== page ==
To immerse yourself in Laveau’s legacy, begin by visiting her grave in St. Louis Cemetery No. 1. Here you’ll find her tomb, marked with an ‘X’, often adorned with offerings from spiritual devotees honoring the Voodoo icon. Visitors regularly bring gifts ranging from Mardi Gras beads to half-drunk rum bottles to encourage Laveau’s blessings. Ponder this mysterious figure while meandering past elaborate above-ground crypts, final resting places for many prominent early New Orleanians.
After paying your respects, cross over to the French Quarter’s Bourbon Street to visit Marie Laveau’s House of Voodoo. Stepping inside this candlelit emporium feels akin to venturing into the Voodoo Queen’s 19th-century apothecary. You’ll discover glass cases brimming with potions, gris-gris bags, Voodoo dolls, and talismans used in rituals Laveau likely performed just streets away. Chat with the shop owner to learn which charms locals still rely on today to attract love, ward off enemies or reverse bad luck.
While you’re exploring Bourbon Street, don’t miss the Voodoo Museum with its eccentric collection of artifacts and immersive exhibits revealing Voodoo’s true roots and rituals. You’ll gain insight into oft-misunderstood traditions while uncovering stories of the enslaved West Africans from Laveau’s era who preserved these practices to resist oppression. Absorb the tales of healers like Laveau who merged West African spirituality with Catholicism’s saints, seeing power in both.
For a contemporary perspective, venture to the New Orleans Historic Voodoo Museum, operated by descendants of 19th-century Voodoo practitioners. Here you may interact with working altars or see ceremonies reenacted in the courtyard. Chat with the museum’s Voodoo priestess to expand your awareness of how African diasporic beliefs and reverence for ancestors continue shaping communities today.
If possible, time your trip around Halloween or St. John’s Eve on June 23rd. Locals honor Laveau’s legacy through raucous celebrations on these days. Or inquire with museums about special events like jazz funeral processions or lectures delving into the real Marie Laveau beyond the folklore. Use these immersive experiences to deepen your understanding of the queen whose magic eternally captivates this enchanting city.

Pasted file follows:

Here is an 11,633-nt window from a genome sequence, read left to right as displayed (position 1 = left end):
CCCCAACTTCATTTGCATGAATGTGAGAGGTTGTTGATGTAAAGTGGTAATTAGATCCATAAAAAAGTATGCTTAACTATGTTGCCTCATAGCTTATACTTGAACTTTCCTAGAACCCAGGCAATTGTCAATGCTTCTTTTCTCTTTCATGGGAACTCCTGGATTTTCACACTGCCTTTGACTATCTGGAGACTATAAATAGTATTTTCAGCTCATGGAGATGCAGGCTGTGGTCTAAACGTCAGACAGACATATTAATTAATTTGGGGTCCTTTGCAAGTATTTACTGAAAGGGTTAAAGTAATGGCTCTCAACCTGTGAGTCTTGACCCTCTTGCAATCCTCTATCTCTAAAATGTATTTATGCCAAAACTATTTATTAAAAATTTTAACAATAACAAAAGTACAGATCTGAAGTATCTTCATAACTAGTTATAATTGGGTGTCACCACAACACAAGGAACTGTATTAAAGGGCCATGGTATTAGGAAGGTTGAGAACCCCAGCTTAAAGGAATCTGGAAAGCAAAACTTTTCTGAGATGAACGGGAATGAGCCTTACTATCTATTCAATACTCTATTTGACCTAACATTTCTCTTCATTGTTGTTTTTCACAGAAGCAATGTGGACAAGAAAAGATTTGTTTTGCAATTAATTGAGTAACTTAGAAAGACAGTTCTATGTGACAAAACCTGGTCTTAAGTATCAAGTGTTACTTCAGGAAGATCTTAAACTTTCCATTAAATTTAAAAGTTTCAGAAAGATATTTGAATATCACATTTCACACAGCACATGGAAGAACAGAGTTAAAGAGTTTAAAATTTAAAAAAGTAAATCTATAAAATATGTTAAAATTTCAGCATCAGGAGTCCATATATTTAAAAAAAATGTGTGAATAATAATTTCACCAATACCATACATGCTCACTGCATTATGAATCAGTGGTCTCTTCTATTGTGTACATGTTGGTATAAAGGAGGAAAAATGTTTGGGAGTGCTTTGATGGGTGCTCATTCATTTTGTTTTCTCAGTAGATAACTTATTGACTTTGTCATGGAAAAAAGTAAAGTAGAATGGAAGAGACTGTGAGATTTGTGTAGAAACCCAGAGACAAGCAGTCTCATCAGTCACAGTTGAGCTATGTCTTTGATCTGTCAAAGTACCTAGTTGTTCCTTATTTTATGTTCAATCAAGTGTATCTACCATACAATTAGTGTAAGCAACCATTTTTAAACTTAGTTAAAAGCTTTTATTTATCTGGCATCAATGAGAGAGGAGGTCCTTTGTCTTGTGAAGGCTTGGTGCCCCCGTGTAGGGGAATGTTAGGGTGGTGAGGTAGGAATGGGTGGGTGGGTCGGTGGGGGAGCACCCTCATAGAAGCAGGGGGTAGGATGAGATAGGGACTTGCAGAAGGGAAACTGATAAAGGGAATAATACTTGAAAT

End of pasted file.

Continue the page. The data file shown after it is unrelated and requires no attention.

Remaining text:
Big Easy Living: A Local's Guide to the Charm and Culture of New Orleans - Cruise the Mississippi River on a Paddlewheeler
No visit to the Big Easy is complete without a relaxing riverboat cruise along the mighty Mississippi. Paddle up America’s greatest waterway aboard an old-time paddlewheel steamboat and revel in sweeping views of New Orleans’ skyline.
Stepping aboard one of these stately vessels, you’ll be transported back to the 19th century when paddlewheelers were the beating heart of commerce and transport along the Mississippi. Feel the gentle hum of the massive paddlewheel propelling you upriver as bow waves lap against the boat. Take in the allure of passing plantations and historic forts from the dual-level promenade decks. Sit for a spell on a deck chair beneath the shade of red and white striped awnings and let the slow pace of river life envelop you.
New Orleans offers several paddlewheeler options for scenic cruises along the Lower Mississippi. The iconic Steamboat Natchez, launched in 1975 as a replica of its namesake 1823 predecessor, departs twice daily for sightseeing adventures with live jazz combos serenading guests. The family-owned Creole Queen also runs frequent public cruises during the day and evening with an onboard casino and bar to complement the passing views.
For a more intimate experience, consider a private charter like the Yacht New Orleans. This modern paddlewheeler built in 2003 accommodates just 150 for exclusive wedding events, corporate gatherings, or family reunions beneath crystal chandeliers in ornate ballrooms. The River Queen similarly dazzles with decadent decor yet retains its 1888 historic ambiance throughout intimate lounges and dining spaces. Perfect for proposal dinners or simply toasting your anniversary against a romantic sunset over the Mississippi.
Many lines also offer indulgent dinner jazz cruises, allowing you to soak up New Orleans’ glittering city lights and cultural melodies while savoring Cajun and Creole flavors. On the Steamboat Natchez, dine on NOLA favorites like shrimp etouffee and bread pudding while a Dixieland jazz ensemble fuels a rousing dance party. The New Orleans Paddlewheels riverboat features live jazz under the stars on its upper deck for a more intimate soirée. Pair Southern dishes like fried catfish with classic cocktails at candlelit tables before dancing the night away.
For a budget-friendly daytime ride, opt for Gray Line Tours’ historic paddlewheel cruise. This 2-hour round trip cruise includes fascinating narration on New Orleans’ riverfront landmarks like Jackson Square and the French Quarter. Complimentary soft drinks and snacks let you relish views of passing plantations and modern bridges crossing one of the world’s longest rivers flowing 1,125 miles south from Minnesota to the Gulf of Mexico.